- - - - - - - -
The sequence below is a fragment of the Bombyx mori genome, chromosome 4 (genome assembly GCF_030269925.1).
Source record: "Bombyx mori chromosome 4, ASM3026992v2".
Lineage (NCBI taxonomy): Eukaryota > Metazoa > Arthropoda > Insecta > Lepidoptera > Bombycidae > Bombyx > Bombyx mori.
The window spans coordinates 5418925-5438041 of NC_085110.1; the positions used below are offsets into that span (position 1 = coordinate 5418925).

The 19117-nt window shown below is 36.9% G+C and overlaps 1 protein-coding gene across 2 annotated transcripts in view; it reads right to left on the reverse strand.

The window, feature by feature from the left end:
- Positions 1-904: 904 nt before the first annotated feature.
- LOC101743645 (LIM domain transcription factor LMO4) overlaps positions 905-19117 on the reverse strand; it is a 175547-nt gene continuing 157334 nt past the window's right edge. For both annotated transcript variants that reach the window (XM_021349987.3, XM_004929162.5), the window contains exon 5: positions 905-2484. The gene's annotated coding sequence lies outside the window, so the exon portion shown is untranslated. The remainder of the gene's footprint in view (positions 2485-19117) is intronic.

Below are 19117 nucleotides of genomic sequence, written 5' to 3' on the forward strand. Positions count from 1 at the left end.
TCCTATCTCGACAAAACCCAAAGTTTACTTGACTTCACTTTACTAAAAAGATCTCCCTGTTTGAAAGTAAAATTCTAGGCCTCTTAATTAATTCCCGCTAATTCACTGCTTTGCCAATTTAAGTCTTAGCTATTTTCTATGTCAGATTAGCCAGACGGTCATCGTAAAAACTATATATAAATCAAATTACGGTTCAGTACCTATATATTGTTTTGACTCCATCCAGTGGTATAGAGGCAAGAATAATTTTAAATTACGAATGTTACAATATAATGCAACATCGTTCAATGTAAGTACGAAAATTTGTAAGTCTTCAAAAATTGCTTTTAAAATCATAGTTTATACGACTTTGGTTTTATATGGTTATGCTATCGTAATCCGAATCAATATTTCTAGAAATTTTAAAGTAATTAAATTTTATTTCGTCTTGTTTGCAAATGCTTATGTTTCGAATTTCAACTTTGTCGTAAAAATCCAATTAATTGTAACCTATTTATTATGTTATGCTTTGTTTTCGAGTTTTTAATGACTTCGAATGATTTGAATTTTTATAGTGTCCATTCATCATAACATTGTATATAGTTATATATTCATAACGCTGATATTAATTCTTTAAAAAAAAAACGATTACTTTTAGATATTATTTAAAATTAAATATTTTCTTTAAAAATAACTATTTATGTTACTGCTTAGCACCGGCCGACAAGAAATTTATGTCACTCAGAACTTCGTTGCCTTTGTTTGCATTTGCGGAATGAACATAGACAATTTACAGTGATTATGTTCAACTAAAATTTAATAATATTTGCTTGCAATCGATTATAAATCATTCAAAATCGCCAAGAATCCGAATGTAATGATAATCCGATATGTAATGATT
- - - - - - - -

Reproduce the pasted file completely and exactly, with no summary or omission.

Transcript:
The sequence below is a fragment of the Bombyx mori genome, chromosome 4 (genome assembly GCF_030269925.1).
Source record: "Bombyx mori chromosome 4, ASM3026992v2".
Lineage (NCBI taxonomy): Eukaryota > Metazoa > Arthropoda > Insecta > Lepidoptera > Bombycidae > Bombyx > Bombyx mori.
The window spans coordinates 5418925-5438041 of NC_085110.1; the positions used below are offsets into that span (position 1 = coordinate 5418925).

The 19117-nt window shown below is 36.9% G+C and overlaps 1 protein-coding gene across 2 annotated transcripts in view; it reads right to left on the reverse strand.

The window, feature by feature from the left end:
- Positions 1-904: 904 nt before the first annotated feature.
- LOC101743645 (LIM domain transcription factor LMO4) overlaps positions 905-19117 on the reverse strand; it is a 175547-nt gene continuing 157334 nt past the window's right edge. For both annotated transcript variants that reach the window (XM_021349987.3, XM_004929162.5), the window contains exon 5: positions 905-2484. The gene's annotated coding sequence lies outside the window, so the exon portion shown is untranslated. The remainder of the gene's footprint in view (positions 2485-19117) is intronic.

Below are 19117 nucleotides of genomic sequence, written 5' to 3' on the forward strand. Positions count from 1 at the left end.
TCCTATCTCGACAAAACCCAAAGTTTACTTGACTTCACTTTACTAAAAAGATCTCCCTGTTTGAAAGTAAAATTCTAGGCCTCTTAATTAATTCCCGCTAATTCACTGCTTTGCCAATTTAAGTCTTAGCTATTTTCTATGTCAGATTAGCCAGACGGTCATCGTAAAAACTATATATAAATCAAATTACGGTTCAGTACCTATATATTGTTTTGACTCCATCCAGTGGTATAGAGGCAAGAATAATTTTAAATTACGAATGTTACAATATAATGCAACATCGTTCAATGTAAGTACGAAAATTTGTAAGTCTTCAAAAATTGCTTTTAAAATCATAGTTTATACGACTTTGGTTTTATATGGTTATGCTATCGTAATCCGAATCAATATTTCTAGAAATTTTAAAGTAATTAAATTTTATTTCGTCTTGTTTGCAAATGCTTATGTTTCGAATTTCAACTTTGTCGTAAAAATCCAATTAATTGTAACCTATTTATTATGTTATGCTTTGTTTTCGAGTTTTTAATGACTTCGAATGATTTGAATTTTTATAGTGTCCATTCATCATAACATTGTATATAGTTATATATTCATAACGCTGATATTAATTCTTTAAAAAAAAAACGATTACTTTTAGATATTATTTAAAATTAAATATTTTCTTTAAAAATAACTATTTATGTTACTGCTTAGCACCGGCCGACAAGAAATTTATGTCACTCAGAACTTCGTTGCCTTTGTTTGCATTTGCGGAATGAACATAGACAATTTACAGTGATTATGTTCAACTAAAATTTAATAATATTTGCTTGCAATCGATTATAAATCATTCAAAATCGCCAAGAATCCGAATGTAATGATAATCCGATATGTAATGATT